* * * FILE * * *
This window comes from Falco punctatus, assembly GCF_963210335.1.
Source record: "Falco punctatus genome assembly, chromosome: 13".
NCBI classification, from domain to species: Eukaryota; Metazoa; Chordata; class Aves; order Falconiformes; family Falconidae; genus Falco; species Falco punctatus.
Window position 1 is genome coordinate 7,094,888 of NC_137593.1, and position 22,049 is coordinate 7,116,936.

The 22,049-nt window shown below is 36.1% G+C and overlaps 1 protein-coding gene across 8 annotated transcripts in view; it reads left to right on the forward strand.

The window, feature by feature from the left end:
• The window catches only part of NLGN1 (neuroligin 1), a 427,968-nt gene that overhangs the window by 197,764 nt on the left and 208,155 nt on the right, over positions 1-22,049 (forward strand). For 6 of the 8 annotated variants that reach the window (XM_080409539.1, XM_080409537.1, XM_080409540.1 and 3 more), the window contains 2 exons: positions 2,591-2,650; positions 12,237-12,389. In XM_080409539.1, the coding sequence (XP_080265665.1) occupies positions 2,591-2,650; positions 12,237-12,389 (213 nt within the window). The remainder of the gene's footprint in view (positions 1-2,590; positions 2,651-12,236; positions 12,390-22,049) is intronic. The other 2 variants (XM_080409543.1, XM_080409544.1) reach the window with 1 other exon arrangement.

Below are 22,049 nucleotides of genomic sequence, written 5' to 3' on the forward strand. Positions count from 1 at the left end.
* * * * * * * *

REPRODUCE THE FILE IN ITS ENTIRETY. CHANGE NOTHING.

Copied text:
This window comes from Falco punctatus, assembly GCF_963210335.1.
Source record: "Falco punctatus genome assembly, chromosome: 13".
NCBI classification, from domain to species: Eukaryota; Metazoa; Chordata; class Aves; order Falconiformes; family Falconidae; genus Falco; species Falco punctatus.
Window position 1 is genome coordinate 7,094,888 of NC_137593.1, and position 22,049 is coordinate 7,116,936.

The 22,049-nt window shown below is 36.1% G+C and overlaps 1 protein-coding gene across 8 annotated transcripts in view; it reads left to right on the forward strand.

The window, feature by feature from the left end:
• The window catches only part of NLGN1 (neuroligin 1), a 427,968-nt gene that overhangs the window by 197,764 nt on the left and 208,155 nt on the right, over positions 1-22,049 (forward strand). For 6 of the 8 annotated variants that reach the window (XM_080409539.1, XM_080409537.1, XM_080409540.1 and 3 more), the window contains 2 exons: positions 2,591-2,650; positions 12,237-12,389. In XM_080409539.1, the coding sequence (XP_080265665.1) occupies positions 2,591-2,650; positions 12,237-12,389 (213 nt within the window). The remainder of the gene's footprint in view (positions 1-2,590; positions 2,651-12,236; positions 12,390-22,049) is intronic. The other 2 variants (XM_080409543.1, XM_080409544.1) reach the window with 1 other exon arrangement.

Below are 22,049 nucleotides of genomic sequence, written 5' to 3' on the forward strand. Positions count from 1 at the left end.